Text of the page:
• Recent events have created a significant opportunity in private markets for proactive investors. Historically the best performing private markets vintages have been in the years following significant market volatility; most recently the 2008 Global Financial Crisis and the bursting of the tech bubble of the early 2000s.
  • Whilst the outlook for private markets broadly is likely to remain very attractive for the next few vintages, the immediate opportunity set is most concentrated within opportunistic distressed debt strategies.
  • Whilst it remains early days, the indications are that a substantial distressed opportunity is emerging with experienced and well-resourced distressed debt funds well placed to generate strong returns for investors.

What is Distressed Debt?

Distressed debt investing is a term used to cover a wide range of different strategy types, though the common theme is an underlying debt security that is either widely expected to default, or has already defaulted. This can include both public and private instruments issued by corporates or backed by assets such a real estate or other hard assets. Distressed debt investors seek to buy these loans and bonds at significant discounts to their par value in order to benefit from either; (i) a recovery in pricing should the outlook for the borrower improve and avoid default, or (ii) in the event of default, the claim on the company or asset that is due to the owner of defaulted debt instruments.

Distressed debt investing is predicated on several factors that result in large numbers of investors seeking to sell loans and bonds at the same time, exacerbating price declines – often to a level below the true value of the assets. This is generally driven by an expectation of an increase in default rates prompting a decline in prices – as would be the case for any asset class when the economic outlook changes. However, unlike other asset classes, there are unique characteristics within the cross-over and sub-investment grade debt markets that result in price declines to levels well below fundamental value. These include;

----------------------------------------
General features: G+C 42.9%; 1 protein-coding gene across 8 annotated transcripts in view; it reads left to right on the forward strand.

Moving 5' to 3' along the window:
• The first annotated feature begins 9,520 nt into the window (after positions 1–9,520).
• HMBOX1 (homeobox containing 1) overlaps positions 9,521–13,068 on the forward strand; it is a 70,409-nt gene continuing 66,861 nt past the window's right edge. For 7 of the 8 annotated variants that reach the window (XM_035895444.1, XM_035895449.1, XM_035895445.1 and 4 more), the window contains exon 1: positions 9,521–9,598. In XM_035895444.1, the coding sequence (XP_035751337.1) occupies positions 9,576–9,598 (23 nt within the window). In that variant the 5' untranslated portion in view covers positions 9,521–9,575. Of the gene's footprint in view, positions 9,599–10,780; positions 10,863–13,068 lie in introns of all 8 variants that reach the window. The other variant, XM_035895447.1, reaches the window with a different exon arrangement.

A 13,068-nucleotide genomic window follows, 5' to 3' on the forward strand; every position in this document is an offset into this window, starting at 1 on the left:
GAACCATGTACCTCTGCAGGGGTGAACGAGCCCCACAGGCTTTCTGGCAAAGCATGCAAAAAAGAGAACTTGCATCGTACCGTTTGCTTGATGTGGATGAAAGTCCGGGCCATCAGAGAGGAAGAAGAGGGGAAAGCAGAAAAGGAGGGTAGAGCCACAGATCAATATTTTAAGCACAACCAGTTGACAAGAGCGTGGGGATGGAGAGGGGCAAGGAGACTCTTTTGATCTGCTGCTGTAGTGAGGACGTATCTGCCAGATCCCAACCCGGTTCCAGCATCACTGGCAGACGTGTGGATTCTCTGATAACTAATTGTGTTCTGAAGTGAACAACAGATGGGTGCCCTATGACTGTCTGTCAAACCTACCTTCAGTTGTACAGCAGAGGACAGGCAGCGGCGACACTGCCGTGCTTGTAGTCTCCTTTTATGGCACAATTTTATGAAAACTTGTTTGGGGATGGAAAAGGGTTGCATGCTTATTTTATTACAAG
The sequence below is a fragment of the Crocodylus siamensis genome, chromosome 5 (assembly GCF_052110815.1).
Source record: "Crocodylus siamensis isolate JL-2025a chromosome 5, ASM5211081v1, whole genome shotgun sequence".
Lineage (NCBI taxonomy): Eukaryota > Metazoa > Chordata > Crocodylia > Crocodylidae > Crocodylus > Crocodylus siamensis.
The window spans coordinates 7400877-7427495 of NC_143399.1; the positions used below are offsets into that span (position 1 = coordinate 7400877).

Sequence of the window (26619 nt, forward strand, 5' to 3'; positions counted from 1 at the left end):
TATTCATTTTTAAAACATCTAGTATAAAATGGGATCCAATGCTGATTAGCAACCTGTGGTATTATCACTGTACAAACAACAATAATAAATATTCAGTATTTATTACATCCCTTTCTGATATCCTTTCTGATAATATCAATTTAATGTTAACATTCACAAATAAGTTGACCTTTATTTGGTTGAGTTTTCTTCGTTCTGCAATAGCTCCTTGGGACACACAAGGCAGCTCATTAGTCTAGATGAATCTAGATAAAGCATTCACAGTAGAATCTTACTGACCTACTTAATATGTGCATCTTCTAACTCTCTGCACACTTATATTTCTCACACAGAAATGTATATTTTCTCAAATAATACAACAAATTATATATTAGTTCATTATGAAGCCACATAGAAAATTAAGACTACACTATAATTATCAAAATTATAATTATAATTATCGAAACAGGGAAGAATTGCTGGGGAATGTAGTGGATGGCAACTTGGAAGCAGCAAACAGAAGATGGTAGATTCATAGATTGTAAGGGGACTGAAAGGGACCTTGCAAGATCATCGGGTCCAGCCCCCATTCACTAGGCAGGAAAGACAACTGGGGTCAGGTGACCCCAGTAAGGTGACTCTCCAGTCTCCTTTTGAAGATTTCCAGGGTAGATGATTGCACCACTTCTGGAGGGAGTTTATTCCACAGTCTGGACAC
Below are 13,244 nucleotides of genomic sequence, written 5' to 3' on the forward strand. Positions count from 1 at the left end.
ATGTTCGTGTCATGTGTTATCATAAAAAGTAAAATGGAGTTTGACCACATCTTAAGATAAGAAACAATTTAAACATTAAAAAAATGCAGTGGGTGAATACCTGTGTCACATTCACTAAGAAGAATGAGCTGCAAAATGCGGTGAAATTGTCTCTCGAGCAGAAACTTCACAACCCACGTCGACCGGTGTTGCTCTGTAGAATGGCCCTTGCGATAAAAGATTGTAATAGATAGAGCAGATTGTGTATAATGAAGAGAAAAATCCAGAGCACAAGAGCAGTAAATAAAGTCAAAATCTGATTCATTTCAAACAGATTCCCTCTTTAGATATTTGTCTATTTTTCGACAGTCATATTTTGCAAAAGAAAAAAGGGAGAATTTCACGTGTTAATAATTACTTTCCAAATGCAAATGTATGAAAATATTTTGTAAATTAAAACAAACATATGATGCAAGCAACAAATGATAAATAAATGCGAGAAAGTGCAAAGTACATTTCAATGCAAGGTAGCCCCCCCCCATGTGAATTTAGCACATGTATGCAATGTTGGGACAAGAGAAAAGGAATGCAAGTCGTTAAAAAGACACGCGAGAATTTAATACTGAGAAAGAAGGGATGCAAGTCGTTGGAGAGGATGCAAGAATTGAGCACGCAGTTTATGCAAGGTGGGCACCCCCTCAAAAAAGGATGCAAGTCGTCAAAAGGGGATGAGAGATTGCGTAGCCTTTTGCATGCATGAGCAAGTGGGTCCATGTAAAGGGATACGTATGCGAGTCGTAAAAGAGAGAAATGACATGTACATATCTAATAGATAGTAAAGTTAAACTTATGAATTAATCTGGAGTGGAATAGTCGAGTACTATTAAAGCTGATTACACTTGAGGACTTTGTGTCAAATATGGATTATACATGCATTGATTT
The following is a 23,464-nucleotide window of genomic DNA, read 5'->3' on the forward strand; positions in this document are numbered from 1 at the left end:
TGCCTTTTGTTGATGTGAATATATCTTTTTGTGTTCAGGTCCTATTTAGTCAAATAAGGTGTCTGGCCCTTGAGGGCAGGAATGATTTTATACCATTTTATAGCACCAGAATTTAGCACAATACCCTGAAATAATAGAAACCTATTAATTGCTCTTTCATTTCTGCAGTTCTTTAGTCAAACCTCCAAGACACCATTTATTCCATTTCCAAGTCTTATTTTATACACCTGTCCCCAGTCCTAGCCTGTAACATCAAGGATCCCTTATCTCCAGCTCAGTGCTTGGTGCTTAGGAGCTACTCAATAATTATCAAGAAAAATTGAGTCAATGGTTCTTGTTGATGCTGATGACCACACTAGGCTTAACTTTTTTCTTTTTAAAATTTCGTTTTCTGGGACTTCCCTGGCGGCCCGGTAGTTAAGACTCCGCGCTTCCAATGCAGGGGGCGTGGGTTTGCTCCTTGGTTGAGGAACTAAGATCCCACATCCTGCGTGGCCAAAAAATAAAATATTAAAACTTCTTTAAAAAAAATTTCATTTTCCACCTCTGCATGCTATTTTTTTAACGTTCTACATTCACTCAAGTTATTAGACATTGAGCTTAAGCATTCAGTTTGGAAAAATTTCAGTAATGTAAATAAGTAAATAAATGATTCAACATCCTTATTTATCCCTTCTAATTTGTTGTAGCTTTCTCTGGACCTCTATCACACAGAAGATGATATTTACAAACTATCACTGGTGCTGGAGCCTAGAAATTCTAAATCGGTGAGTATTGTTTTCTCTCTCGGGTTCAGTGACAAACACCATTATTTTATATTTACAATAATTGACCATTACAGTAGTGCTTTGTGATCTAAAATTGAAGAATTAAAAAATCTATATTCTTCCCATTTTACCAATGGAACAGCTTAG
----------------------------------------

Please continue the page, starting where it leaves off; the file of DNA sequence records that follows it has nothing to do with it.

• Motivated Sellers – Holders of debt securities that have become distressed are often motivated sellers – frequently for reasons outside of the investment case for a specific asset, driving down prices. For example, many institutional investors can be forced to sell debt securities that have been downgraded below a certain rating. Others, such as mutual funds, can have short term capital and be required to sell positions to meet redemption requirements. Finally, many debt investors also rely on leverage and are forced into selling distressed assets – at almost any price – in order to meet covenant requirements of their own leverage structures. In extreme scenarios, these effects can lead to such widespread selling of debt, especially by mutual funds and CLOs, that performing credits are also impacted – creating a liquidity driven “stressed debt” opportunity.

  • Limited Demand – Distressed debt investing is complex, requiring expertise across a range of areas including restructuring, and there is therefore a relatively small universe of active buyers at any one time. The liquidity of these securities also restricts the number of willing investors.

  • Sentiment – Widespread distress normally occurs at times of broad market declines, creating an environment where many investors are looking at reducing risk. Negative sentiment can result in distressed debt being viewed and priced pessimistically.